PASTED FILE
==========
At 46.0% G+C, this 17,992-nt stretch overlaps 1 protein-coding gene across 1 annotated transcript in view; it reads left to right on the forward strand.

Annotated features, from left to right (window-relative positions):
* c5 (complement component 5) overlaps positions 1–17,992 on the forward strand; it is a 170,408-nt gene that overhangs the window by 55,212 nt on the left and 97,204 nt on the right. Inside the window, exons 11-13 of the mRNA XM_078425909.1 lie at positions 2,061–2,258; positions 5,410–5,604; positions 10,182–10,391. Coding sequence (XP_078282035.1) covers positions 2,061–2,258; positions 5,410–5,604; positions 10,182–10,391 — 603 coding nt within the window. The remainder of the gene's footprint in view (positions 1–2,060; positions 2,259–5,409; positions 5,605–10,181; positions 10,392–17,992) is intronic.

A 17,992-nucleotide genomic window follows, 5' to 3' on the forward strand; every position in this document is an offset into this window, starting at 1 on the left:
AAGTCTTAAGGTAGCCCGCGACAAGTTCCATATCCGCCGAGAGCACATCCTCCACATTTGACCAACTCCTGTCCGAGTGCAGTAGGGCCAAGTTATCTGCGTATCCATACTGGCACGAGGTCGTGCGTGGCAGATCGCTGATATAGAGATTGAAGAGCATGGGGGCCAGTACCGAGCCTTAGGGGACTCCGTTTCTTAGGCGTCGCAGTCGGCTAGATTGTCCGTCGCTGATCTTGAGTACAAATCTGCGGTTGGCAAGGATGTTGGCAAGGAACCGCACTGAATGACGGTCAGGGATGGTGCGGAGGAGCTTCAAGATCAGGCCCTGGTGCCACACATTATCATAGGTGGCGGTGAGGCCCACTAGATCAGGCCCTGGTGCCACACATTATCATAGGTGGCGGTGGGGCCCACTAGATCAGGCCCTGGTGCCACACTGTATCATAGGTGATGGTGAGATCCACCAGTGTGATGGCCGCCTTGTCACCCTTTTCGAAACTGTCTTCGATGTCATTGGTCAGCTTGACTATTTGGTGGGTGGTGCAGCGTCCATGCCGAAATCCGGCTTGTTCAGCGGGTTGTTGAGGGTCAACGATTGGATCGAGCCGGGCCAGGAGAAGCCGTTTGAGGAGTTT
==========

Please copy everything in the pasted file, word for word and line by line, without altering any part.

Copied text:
At 46.0% G+C, this 17,992-nt stretch overlaps 1 protein-coding gene across 1 annotated transcript in view; it reads left to right on the forward strand.

Annotated features, from left to right (window-relative positions):
* c5 (complement component 5) overlaps positions 1–17,992 on the forward strand; it is a 170,408-nt gene that overhangs the window by 55,212 nt on the left and 97,204 nt on the right. Inside the window, exons 11-13 of the mRNA XM_078425909.1 lie at positions 2,061–2,258; positions 5,410–5,604; positions 10,182–10,391. Coding sequence (XP_078282035.1) covers positions 2,061–2,258; positions 5,410–5,604; positions 10,182–10,391 — 603 coding nt within the window. The remainder of the gene's footprint in view (positions 1–2,060; positions 2,259–5,409; positions 5,605–10,181; positions 10,392–17,992) is intronic.

A 17,992-nucleotide genomic window follows, 5' to 3' on the forward strand; every position in this document is an offset into this window, starting at 1 on the left:
AAGTCTTAAGGTAGCCCGCGACAAGTTCCATATCCGCCGAGAGCACATCCTCCACATTTGACCAACTCCTGTCCGAGTGCAGTAGGGCCAAGTTATCTGCGTATCCATACTGGCACGAGGTCGTGCGTGGCAGATCGCTGATATAGAGATTGAAGAGCATGGGGGCCAGTACCGAGCCTTAGGGGACTCCGTTTCTTAGGCGTCGCAGTCGGCTAGATTGTCCGTCGCTGATCTTGAGTACAAATCTGCGGTTGGCAAGGATGTTGGCAAGGAACCGCACTGAATGACGGTCAGGGATGGTGCGGAGGAGCTTCAAGATCAGGCCCTGGTGCCACACATTATCATAGGTGGCGGTGAGGCCCACTAGATCAGGCCCTGGTGCCACACATTATCATAGGTGGCGGTGGGGCCCACTAGATCAGGCCCTGGTGCCACACTGTATCATAGGTGATGGTGAGATCCACCAGTGTGATGGCCGCCTTGTCACCCTTTTCGAAACTGTCTTCGATGTCATTGGTCAGCTTGACTATTTGGTGGGTGGTGCAGCGTCCATGCCGAAATCCGGCTTGTTCAGCGGGTTGTTGAGGGTCAACGATTGGATCGAGCCGGGCCAGGAGAAGCCGTTTGAGGAGTTT